<strong>BY THE NUMBERS:</strong> According to the survey, 66 per cent of Canadians believe in love at first sight.<br><strong>SHOULD YOU?</strong> Well, this one is tricky. Some people do and some people don't Hart says, but more importantly, never let a bad date get you down. "Don't worry if it isn't love at first sight, sometimes you need at least four dates until you to know someone," she says.
<strong>BY THE NUMBERS:</strong> According to the survey, 31 per cent of Canadians would move in with their partners after less than one year of dating.<br><strong>SHOULD YOU?</strong> "This is a nice low number. I think you need to know somebody through four seasons before you start sharing places," Hart says.
<strong>BY THE NUMBERS:</strong> According to the survey, 12 per cent of Canadian women say they would never pay for the bill.<br><strong>SHOULD YOU?</strong> Never pay? You want to be in a relationship right? Even if you want your partner to pay for the first date, Hart says being in a partnership is communicating to one another -- and offering to pay for a meal or plan a date is always a nice gesture.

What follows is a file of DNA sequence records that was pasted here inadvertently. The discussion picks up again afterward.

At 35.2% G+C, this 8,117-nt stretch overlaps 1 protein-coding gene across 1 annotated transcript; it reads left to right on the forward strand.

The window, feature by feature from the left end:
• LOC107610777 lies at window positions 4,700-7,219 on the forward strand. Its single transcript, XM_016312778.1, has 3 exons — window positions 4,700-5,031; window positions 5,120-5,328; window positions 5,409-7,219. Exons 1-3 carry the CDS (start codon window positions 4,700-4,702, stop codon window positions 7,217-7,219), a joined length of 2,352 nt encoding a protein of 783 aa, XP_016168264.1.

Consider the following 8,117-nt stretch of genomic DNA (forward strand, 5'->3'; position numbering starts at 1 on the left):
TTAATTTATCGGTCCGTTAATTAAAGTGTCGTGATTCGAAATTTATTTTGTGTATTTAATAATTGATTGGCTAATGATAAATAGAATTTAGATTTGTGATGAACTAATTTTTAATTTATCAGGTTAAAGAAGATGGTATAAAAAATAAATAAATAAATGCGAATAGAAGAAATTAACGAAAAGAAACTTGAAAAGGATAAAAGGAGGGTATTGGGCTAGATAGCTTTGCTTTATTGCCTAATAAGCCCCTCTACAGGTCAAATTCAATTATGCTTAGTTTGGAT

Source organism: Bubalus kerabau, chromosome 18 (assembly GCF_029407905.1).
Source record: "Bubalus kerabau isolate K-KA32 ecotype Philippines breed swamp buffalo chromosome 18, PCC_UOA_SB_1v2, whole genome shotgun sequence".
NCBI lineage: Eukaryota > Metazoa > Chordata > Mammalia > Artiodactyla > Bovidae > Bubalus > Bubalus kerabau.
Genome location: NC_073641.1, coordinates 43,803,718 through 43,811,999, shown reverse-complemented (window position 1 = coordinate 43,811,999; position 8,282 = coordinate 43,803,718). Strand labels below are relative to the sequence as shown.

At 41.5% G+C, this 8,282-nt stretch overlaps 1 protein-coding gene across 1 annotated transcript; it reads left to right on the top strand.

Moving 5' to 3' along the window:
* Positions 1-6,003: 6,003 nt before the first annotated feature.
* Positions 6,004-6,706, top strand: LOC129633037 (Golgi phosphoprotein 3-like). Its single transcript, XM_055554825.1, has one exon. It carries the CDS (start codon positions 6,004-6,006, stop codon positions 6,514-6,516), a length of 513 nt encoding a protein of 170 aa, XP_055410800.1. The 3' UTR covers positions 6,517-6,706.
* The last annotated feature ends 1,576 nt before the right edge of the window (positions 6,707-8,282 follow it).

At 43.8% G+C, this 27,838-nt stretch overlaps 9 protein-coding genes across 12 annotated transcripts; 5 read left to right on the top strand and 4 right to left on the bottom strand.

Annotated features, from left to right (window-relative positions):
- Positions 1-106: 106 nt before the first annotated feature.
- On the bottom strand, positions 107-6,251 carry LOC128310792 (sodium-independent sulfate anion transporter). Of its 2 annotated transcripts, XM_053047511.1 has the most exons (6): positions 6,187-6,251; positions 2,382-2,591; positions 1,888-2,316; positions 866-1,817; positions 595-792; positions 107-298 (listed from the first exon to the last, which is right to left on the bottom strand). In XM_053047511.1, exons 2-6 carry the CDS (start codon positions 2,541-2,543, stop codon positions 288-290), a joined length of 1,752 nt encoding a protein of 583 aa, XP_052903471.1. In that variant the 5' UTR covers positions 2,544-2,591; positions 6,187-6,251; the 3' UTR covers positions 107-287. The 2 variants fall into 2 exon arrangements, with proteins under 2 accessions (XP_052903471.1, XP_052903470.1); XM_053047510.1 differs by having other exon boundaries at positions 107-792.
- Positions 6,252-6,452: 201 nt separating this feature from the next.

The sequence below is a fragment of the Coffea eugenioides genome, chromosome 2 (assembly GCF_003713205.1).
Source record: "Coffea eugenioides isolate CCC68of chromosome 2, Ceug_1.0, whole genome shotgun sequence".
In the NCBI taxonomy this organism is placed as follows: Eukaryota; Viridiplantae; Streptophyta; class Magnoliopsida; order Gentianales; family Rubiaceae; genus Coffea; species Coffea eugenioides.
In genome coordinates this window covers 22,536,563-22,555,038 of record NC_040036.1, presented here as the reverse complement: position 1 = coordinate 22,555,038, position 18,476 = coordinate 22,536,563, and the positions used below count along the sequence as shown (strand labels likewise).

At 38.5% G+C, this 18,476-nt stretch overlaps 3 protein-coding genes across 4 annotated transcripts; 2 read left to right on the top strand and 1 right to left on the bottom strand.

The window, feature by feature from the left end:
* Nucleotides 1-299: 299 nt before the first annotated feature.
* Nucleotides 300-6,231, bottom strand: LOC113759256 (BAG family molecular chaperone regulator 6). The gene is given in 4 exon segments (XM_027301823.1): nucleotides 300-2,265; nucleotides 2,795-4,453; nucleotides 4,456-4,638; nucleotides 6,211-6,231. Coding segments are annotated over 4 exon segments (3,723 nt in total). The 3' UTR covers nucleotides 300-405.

Men may take women out on different sorts of dates than they previously did, but the expectation that men be the ones to do this largely remains. Williams illustrates this as he states "Dinner at a romantic new bistro? Forget it. Women in their 20s these days are lucky to get a last-minute text to tag along." The idea of men being solely responsible for leading or initiating the dating process renders women as passive spectators whose job it is to merely decide if they like the men who approach them enough to sleep with them. Those who dare initiate the process might be mocked or labelled as sluts. This norm does not deserve to continue to be celebrated.